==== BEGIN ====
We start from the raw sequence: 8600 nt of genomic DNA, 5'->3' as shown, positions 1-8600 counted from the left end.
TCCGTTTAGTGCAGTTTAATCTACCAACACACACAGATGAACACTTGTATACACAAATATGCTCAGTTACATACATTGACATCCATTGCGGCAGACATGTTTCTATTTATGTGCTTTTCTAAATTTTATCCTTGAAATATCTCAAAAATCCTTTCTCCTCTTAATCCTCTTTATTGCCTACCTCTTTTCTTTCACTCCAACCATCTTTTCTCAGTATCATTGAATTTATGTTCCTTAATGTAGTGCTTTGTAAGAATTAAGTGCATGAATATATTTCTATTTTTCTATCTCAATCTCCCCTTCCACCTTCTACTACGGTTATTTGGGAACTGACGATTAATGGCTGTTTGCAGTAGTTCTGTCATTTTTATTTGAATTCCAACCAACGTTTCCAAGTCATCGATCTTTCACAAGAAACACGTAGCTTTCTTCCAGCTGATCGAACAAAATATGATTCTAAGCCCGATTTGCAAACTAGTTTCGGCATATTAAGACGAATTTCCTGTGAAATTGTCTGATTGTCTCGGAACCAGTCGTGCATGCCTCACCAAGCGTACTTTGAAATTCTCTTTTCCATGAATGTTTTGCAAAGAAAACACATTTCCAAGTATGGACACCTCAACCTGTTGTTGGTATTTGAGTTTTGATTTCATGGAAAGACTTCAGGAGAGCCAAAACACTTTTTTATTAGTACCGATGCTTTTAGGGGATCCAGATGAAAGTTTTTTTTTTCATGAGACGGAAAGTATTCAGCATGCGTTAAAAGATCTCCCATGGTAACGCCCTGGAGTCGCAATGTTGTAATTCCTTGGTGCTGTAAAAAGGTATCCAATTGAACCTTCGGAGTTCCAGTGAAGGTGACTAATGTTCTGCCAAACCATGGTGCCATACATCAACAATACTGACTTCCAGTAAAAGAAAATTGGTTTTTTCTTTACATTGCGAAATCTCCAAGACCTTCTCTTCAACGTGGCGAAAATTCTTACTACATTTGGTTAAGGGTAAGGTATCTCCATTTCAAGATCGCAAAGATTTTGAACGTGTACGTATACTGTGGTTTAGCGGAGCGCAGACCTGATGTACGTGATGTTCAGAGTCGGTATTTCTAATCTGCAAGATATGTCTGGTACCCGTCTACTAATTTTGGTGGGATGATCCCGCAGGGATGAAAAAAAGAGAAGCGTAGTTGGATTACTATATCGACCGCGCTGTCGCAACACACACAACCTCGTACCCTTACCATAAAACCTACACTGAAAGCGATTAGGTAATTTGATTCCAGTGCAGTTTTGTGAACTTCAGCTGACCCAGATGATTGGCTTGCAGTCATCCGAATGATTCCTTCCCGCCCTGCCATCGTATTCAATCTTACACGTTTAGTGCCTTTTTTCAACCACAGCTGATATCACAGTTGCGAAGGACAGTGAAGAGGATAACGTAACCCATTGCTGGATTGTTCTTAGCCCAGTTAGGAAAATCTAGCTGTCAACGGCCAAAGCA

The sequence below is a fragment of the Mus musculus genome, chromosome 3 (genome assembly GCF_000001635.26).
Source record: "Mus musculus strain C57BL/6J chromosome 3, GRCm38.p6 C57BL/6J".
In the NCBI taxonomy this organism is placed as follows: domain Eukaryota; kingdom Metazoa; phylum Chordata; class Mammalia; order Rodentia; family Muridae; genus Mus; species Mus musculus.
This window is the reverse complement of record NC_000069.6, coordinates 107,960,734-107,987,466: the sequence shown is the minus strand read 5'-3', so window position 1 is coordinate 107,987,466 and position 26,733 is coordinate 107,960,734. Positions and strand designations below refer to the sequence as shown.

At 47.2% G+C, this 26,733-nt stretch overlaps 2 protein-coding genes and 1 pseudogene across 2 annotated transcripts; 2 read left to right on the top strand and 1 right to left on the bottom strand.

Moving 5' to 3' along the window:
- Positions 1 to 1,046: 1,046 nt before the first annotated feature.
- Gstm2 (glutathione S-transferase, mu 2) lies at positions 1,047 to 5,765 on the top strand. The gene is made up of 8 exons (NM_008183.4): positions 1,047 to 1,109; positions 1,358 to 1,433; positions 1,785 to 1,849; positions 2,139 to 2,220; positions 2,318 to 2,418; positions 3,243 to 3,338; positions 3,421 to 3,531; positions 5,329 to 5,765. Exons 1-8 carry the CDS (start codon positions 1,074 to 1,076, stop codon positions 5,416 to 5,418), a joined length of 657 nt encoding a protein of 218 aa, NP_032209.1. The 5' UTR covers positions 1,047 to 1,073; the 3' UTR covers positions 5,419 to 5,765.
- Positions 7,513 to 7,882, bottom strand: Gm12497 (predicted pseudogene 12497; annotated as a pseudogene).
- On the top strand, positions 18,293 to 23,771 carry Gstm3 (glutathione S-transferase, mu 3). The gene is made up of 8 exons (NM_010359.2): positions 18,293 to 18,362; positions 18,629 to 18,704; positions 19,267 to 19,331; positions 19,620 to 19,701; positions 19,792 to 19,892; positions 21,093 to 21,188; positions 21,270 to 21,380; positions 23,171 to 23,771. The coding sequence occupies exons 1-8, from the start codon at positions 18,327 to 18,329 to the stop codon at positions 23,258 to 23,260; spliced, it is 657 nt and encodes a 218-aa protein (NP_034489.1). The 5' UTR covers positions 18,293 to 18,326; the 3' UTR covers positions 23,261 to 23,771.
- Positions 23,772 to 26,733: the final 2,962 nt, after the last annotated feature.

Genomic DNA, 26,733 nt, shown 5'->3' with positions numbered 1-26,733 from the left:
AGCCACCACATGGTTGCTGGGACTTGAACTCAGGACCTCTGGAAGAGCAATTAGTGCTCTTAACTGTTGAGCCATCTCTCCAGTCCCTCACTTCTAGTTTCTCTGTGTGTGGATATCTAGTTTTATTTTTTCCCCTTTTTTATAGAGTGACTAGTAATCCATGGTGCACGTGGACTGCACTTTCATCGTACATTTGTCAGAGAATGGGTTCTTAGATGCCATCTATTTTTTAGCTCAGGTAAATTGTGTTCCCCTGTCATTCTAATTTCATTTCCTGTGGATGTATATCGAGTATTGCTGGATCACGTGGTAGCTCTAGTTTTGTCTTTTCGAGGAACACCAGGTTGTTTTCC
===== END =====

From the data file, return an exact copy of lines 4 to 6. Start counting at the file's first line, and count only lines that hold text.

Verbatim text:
Source record: "Mus musculus strain C57BL/6J chromosome 3, GRCm38.p6 C57BL/6J".
In the NCBI taxonomy this organism is placed as follows: domain Eukaryota; kingdom Metazoa; phylum Chordata; class Mammalia; order Rodentia; family Muridae; genus Mus; species Mus musculus.
This window is the reverse complement of record NC_000069.6, coordinates 107,960,734-107,987,466: the sequence shown is the minus strand read 5'-3', so window position 1 is coordinate 107,987,466 and position 26,733 is coordinate 107,960,734. Positions and strand designations below refer to the sequence as shown.